While the Museum is Closed …

Buxton Museum and Art Gallery

It’s been two weeks since Buxton Museum and Art Gallery closed for refurbishment and there have already been dramatic changes to the building. The staff room has been emptied to make way for a lift and the builders have ripped out the old toilets. This means the museum staff are temporarily having lunch in an empty art gallery and visiting a portable lavatory. We are happy to endure these provisional measures to improve the facilities for you, dear public.


Closure has given us the opportunity to take stock of the museum shop and pack everything away. This entails counting hundreds of imitation Roman coins, gemstones and Woolly Mammoths. The retail is actually part of the redevelopment. Arts Council England are kindly funding Buxton Museum to help improve both the shop and the merchandise. Some of the items on sale when we re-open next Spring are based on the collections and…

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Buxton’s Orchestra Days

Buxton Museum and Art Gallery

Ian Gregory, volunteer archivist at Buxton Museum, gives us some insight into another of the lesser-known collections he’s been working on:

For the last two weeks, I have been editing images of programmes for The Spa Orchestra of Buxton. These date from the 1940s and include summer seasons (May to September) and winter and Christmas concerts.


There are, unsurprisingly, differences between live entertainment then and now but also parallels. The programmes are overwhelmingly Classical apart from a little Rodgers and Hammerstein and Irving Berlin. Many end with the National Anthem. There are names of composers now forgotten although many are still familiar.


Nevertheless, there is a general parallel between then and now; present day Buxton has a thriving arts festival and fringe festival. The festival began in 1979 and has gone from strength to strength. The Buxton Fringe is now a good size with young people involved in live productions.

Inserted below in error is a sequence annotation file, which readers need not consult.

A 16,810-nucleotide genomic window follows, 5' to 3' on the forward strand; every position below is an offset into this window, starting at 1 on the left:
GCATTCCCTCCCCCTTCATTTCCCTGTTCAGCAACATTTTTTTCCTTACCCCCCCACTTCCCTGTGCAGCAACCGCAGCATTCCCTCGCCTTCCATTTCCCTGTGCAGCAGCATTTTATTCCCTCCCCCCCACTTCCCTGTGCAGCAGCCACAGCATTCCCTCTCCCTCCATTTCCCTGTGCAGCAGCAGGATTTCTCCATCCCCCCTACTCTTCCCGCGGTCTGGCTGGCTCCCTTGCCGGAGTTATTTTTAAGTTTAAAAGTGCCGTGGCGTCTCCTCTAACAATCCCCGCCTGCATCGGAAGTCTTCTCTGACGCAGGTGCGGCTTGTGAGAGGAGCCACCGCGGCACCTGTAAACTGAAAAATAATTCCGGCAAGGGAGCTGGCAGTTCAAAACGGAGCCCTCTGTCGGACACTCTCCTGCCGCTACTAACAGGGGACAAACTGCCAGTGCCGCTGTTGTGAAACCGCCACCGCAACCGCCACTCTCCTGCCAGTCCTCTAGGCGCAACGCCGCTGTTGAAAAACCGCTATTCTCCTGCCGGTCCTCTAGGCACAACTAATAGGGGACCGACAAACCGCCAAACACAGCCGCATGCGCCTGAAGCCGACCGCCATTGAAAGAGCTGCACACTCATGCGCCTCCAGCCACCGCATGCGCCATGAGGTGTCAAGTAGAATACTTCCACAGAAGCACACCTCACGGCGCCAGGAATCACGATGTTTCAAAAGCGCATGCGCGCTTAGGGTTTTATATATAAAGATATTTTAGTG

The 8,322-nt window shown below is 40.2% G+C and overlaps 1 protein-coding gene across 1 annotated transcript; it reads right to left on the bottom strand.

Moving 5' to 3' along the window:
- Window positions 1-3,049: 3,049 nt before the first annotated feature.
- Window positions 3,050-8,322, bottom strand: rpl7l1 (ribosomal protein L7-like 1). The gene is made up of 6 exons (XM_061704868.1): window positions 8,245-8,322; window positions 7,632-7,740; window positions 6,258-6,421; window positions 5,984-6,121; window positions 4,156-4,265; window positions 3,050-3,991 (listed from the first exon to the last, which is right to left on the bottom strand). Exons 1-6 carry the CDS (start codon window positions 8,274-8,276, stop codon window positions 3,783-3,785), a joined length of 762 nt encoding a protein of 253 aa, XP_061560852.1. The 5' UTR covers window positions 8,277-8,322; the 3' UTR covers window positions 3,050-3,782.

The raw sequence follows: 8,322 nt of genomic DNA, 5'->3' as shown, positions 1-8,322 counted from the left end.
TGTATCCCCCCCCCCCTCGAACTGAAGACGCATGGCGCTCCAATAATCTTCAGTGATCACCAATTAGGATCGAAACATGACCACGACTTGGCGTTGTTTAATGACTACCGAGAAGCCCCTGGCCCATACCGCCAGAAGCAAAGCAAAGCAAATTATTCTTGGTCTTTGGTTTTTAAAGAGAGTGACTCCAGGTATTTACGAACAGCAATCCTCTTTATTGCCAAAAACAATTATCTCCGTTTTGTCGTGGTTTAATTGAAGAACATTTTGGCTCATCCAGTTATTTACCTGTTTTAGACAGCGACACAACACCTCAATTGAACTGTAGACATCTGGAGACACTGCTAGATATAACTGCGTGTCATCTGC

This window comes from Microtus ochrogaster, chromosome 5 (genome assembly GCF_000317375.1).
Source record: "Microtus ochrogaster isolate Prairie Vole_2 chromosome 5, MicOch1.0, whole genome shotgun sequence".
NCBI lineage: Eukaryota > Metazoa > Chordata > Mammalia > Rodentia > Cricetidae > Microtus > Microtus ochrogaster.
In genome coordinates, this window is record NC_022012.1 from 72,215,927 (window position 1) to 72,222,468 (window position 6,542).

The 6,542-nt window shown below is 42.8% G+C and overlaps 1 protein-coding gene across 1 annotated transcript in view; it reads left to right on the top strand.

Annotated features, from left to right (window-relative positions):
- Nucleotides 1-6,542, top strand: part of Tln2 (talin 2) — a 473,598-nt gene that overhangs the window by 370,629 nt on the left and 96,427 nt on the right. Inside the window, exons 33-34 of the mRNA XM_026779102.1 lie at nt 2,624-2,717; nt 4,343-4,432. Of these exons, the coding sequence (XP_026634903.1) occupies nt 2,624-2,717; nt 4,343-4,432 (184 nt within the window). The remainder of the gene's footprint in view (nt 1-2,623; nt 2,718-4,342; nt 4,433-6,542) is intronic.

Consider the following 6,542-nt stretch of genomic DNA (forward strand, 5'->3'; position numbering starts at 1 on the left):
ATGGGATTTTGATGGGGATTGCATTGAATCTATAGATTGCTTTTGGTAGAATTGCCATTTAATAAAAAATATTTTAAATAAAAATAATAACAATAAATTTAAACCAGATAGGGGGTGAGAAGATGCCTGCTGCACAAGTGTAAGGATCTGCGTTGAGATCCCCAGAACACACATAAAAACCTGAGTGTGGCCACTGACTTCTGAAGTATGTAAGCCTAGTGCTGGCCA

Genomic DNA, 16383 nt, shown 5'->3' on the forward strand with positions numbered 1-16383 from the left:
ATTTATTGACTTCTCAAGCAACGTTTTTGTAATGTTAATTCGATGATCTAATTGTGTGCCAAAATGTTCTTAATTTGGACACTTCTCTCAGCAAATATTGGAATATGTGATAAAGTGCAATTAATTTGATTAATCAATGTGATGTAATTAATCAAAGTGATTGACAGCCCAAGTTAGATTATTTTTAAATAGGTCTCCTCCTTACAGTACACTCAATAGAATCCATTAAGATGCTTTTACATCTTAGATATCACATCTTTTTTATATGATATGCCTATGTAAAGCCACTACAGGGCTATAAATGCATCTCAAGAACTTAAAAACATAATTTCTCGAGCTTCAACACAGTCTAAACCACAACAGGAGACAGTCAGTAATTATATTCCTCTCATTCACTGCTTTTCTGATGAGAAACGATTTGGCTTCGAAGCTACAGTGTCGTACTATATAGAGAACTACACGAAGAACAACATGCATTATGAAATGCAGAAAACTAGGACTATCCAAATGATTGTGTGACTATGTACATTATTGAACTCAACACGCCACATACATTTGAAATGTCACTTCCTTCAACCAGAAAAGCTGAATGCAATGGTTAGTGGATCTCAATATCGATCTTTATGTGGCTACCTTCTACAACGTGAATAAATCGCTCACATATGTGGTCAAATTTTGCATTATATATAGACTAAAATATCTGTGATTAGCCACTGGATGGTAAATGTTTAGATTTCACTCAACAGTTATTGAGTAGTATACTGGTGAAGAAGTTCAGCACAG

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A Letter from Buxton’s Spa Heyday

Buxton Museum and Art Gallery

Buxton Museum is grateful to Derek Brown for donating this letter written by his grandfather James. The letter is undated but it concerns taking the spa treatments of Buxton so we estimate its age to be somewhere between 1880 and 1920.

It is a sincere and charming message that permits an insight into a time when people came to sample the air and water of Buxton to improve their health and cure a variety of ailments.

The handwriting is a little faded and hard to read in places but we think it reads:

3 Leyland Cottages

Hardwick Square


Dear Mamma, Richard, Will, James, Alice and Grandma

I am here alright as you will see and have got beautiful lodgings with a very nice family, and I think I shall be very comfortable. It is a bonny place and a lovely ride to it after you leave Manchester district. I…

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Don Bramwell: The archaeological artist

Don Bramwell: The archaeological artist

Buxton Museum and Art Gallery

When most people think about the work of Don Bramwell they will be reminded of his accomplishments within the field of archaeology, working on sites in Derbyshire such as Fox Hole Cave and Elder Bush Cave. But a select few might also recognise his creative side through his archaeological drawings of finds like this bear skull seen below. The accompanying photograph (showing the actual bear skull drawn in his diagram) helps to highlight the precision to which he gave to these drawings and how invaluable his talent was to aid in the recording of these sites, at a time when it was much harder to get a perfectly clear image from a camera.

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His talent for the arts was not just kept to archaeological objects and finds however, and while searching through boxes of archived material I have come across many detailed illustrative drawings, complete with watercolour additions, of…

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All things weird and wonderful

Last weekend we changed some displays in the project space so we could show off some of the fantastic items from the Randolph Douglas collection. This was acquired by Derbyshire County Council in 1984 with help from the PRISM (preservation of industrial and scientific material) fund. The scheme is administered by Arts Council England to encourage collecting and conserving items that tell the story of the development of science, technology, industry and related fields.

Douglas display
The new display in the project space at Buxton Museum

Randolph Douglas has already been written about by my colleague Ben Jones in a previous blog here, and we know from questions we are asked that he is a popular subject with our visitors. He’s particularly well-known among magicians and also for the museum he ran in Castleton, called the House of Wonders.